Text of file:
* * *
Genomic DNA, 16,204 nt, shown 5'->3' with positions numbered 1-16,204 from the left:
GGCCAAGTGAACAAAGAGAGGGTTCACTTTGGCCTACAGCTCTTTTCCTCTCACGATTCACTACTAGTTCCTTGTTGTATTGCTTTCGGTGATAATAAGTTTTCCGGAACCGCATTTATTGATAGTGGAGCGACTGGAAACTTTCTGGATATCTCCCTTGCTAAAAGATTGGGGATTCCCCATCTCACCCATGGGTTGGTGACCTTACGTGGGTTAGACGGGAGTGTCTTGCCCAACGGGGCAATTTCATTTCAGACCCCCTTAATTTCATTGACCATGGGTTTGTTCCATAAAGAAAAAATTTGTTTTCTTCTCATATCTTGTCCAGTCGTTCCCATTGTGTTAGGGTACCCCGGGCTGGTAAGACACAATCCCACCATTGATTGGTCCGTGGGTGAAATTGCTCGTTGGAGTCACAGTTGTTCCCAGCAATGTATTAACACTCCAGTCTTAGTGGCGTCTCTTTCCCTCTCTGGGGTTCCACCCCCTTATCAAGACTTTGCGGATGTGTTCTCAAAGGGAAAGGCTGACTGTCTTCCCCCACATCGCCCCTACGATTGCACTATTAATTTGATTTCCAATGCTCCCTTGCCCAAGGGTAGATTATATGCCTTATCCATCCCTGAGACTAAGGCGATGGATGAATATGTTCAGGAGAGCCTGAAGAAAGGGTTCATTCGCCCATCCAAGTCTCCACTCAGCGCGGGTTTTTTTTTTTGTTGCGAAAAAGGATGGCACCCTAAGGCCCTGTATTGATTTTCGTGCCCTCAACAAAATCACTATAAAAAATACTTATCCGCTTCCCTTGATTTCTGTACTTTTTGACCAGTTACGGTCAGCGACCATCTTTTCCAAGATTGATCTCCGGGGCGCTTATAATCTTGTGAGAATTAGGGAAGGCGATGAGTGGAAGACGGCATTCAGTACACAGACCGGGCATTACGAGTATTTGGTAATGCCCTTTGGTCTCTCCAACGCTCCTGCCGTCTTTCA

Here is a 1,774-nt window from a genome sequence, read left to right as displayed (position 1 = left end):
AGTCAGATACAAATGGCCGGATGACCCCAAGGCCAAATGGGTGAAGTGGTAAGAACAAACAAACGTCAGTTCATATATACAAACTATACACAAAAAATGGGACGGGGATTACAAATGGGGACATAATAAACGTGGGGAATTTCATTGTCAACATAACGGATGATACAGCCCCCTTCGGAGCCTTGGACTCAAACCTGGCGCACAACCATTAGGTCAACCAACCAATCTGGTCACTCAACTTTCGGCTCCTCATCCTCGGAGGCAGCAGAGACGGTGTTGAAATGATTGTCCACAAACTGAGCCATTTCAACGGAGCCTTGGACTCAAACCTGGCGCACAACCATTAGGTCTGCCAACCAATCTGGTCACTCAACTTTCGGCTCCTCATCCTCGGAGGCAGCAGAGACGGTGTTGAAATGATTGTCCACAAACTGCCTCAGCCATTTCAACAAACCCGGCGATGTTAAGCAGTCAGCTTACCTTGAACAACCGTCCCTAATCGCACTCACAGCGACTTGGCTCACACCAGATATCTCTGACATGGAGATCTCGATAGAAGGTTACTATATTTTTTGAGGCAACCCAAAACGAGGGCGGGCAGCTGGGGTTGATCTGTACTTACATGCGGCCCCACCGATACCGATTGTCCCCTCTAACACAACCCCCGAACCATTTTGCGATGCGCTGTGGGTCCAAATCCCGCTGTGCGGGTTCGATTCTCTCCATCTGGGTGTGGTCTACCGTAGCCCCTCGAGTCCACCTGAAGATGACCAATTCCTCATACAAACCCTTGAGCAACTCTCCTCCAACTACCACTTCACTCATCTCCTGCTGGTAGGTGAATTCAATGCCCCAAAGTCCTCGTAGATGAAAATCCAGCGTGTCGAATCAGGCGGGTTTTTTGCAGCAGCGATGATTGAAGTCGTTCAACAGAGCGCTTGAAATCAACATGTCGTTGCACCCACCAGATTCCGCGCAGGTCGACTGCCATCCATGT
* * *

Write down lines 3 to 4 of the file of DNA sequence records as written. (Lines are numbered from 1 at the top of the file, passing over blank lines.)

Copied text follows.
Here is a 1,774-nt window from a genome sequence, read left to right as displayed (position 1 = left end):
AGTCAGATACAAATGGCCGGATGACCCCAAGGCCAAATGGGTGAAGTGGTAAGAACAAACAAACGTCAGTTCATATATACAAACTATACACAAAAAATGGGACGGGGATTACAAATGGGGACATAATAAACGTGGGGAATTTCATTGTCAACATAACGGATGATACAGCCCCCTTCGGAGCCTTGGACTCAAACCTGGCGCACAACCATTAGGTCAACCAACCAATCTGGTCACTCAACTTTCGGCTCCTCATCCTCGGAGGCAGCAGAGACGGTGTTGAAATGATTGTCCACAAACTGAGCCATTTCAACGGAGCCTTGGACTCAAACCTGGCGCACAACCATTAGGTCTGCCAACCAATCTGGTCACTCAACTTTCGGCTCCTCATCCTCGGAGGCAGCAGAGACGGTGTTGAAATGATTGTCCACAAACTGCCTCAGCCATTTCAACAAACCCGGCGATGTTAAGCAGTCAGCTTACCTTGAACAACCGTCCCTAATCGCACTCACAGCGACTTGGCTCACACCAGATATCTCTGACATGGAGATCTCGATAGAAGGTTACTATATTTTTTGAGGCAACCCAAAACGAGGGCGGGCAGCTGGGGTTGATCTGTACTTACATGCGGCCCCACCGATACCGATTGTCCCCTCTAACACAACCCCCGAACCATTTTGCGATGCGCTGTGGGTCCAAATCCCGCTGTGCGGGTTCGATTCTCTCCATCTGGGTGTGGTCTACCGTAGCCCCTCGAGTCCACCTGAAGATGACCAATTCCTCATACAAACCCTTGAGCAACTCTCCTCCAACTACCACTTCACTCATCTCCTGCTGGTAGGTGAATTCAATGCCCCAAAGTCCTCGTAGATGAAAATCCAGCGTGTCGAATCAGGCGGGTTTTTTGCAGCAGCGATGATTGAAGTCGTTCAACAGAGCGCTTGAAATCAACATGTCGTTGCACCCACCAGATTCCGCGCAGGTCGACTGCCATCCATGT